Phasor Notation/Representation is based on Euhler's Identity which states the following: $$ e^{\pm j\phi} = cos(\phi) \pm jsin(\phi) $$ Notice that cosine(phi) and sine(phi) are the real and imaginary parts of the complex number: $$ cos(\phi) = R_e\{e^{j\phi}\} \qquad(eqn \; 1) $$ $$ sin(\phi) = I_m\{ e^{j\phi} \} \qquad(eqn \; 2) $$ Either equation 1 or equation 2 can be used to develop a phasor, but standard convention is to use equation #1 (the cosine term).

# Developing the phasor notation:

Given the following sinusoid: $$ v(t) = V_mcos(\omega t + \phi) $$ By equation #1 we can rewrite this as: $$ v(t) = R_e \{ V_me^{j(\omega t + \phi)} \} $$ and by rules of exponentials: $$ = R_e \{ V_me^{j\omega t}e^{j\phi} \} \qquad(Eqn 3)$$

Now let us define the following expression: $$ \mathbb{V} = V_me^{j\phi} \qquad(expression \; 4)$$ ...and recall the following expression for converting a complex number "z" from exponential form to polar form: $$ z = re^{j\phi} = r\angle \phi $$ ...which means that expression #4 can be expanded in the following manner: $$ \mathbb{V} = V_me^{j\phi} = V_m \angle \phi \qquad(expression \; 5)$$ Using expression #5, we can now rewrite equation #3 as the following:

$$ v(t) = R_e \{ \mathbb{V}e^{j\omega t} \} \qquad(expression \; 6)$$ where the term "sinor" is defined as the following: $$ \mathbb{V}e^{j\omega t} = V_me^{j(\omega t + \phi)} $$

Oftentimes the phasor representation of the sinusoid v(t) is simply expressed as: $$ \mathbb{V} $$ ,where the "double V" is a complex representation of the magnitude and phase of a sinusoid. Whenever a sinusoid is expressed in such a manner, the e^{jwt} portion is always assumed to be present. It is important to not forget this because omega represents angular frequency and cannot be ignored.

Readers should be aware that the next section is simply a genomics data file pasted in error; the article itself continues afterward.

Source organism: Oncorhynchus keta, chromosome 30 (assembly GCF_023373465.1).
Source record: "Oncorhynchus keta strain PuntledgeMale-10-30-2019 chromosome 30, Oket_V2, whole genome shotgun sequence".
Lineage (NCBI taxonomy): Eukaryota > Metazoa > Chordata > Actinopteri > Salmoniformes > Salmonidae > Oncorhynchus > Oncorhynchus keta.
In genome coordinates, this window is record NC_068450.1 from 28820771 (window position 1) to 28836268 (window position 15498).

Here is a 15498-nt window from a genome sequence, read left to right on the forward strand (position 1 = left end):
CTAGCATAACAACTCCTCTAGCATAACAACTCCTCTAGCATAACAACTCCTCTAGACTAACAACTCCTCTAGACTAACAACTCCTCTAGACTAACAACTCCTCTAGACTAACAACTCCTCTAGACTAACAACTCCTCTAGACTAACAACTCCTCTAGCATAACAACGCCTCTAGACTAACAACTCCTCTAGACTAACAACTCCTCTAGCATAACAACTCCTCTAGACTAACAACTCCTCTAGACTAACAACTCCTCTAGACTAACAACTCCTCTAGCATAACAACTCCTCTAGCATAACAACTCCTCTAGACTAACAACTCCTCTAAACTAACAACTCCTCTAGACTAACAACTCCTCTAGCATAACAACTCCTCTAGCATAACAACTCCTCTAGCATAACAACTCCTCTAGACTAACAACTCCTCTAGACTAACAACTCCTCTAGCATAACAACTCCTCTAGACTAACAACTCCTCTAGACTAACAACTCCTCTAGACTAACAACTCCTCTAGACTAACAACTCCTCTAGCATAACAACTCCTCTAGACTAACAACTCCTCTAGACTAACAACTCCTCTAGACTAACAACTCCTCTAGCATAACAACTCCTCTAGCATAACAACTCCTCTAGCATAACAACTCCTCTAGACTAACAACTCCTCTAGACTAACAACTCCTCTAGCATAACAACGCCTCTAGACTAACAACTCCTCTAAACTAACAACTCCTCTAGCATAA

### To get the sinusoid corresponding to a phasor:

$$ multiply \; the \; phasor \; (\mathbb{V}) \; by \; e^{j\omega t} $$ $$ \qquad \qquad where \; \mathbb{V} = V_me^{j\phi} = V_m \angle \phi $$ ...and then take the real part of the result.

### To get the phasor that corresponds to a sinusoid:

- Express the sinusoid in cosine form so that it can be written as the real part of a complex number.
- Remove the following time factor: $$e^{j\omega t} $$ and whatever is left is the phasor.

By suppressing the time factor, e^(jwt), the sinusoid is transformed from the time domain to the phasor domain.

$$ v(t) = V_mcos(\omega t + \phi) ,(time\;domain) $$ when transformed to the phasor domain is equivalent to $$\mathbb{V} = V_m \angle \phi ,(phasor\;domain)$$

In the phasor domain, the suppressed time factor, e^(jwt), is also known as the "frequency factor". Although it is often not implicitly shown, the response, v(t), depends on frequency and for that reason the phasor domain is also referred to as the "frequency domain."

In order to better understand expressions 5 and 6, consider the plot of the sinor in expression #6 on the complex plane:

For the plot of the sinor (graph A) as time increases, the phasor rotates on a circle with radius Vm at an angular velocity of omega in the counter-clockwise direction. In graph B, v(t) is the projection of the sinor on the real axis. At time t=t0, the value of the sinor is equal to the phasor of the sinusoid v(t).

Key differences between sinusoids and phasors: | |
---|---|

sinusoid, v(t) | $$ Phasor, \mathbb{V} $$ |

"Instantaneous" or "time-domain" representation | "Frequency" or "Phasor-domain" representation |

Time-dependent | Not time-dependent |

Always real with no complex terms | Generally complex |

Before continuing, we will first look at some problems that require us to convert a sinusoid to phasor form:

Continue on to Converting sinusoids to phasors....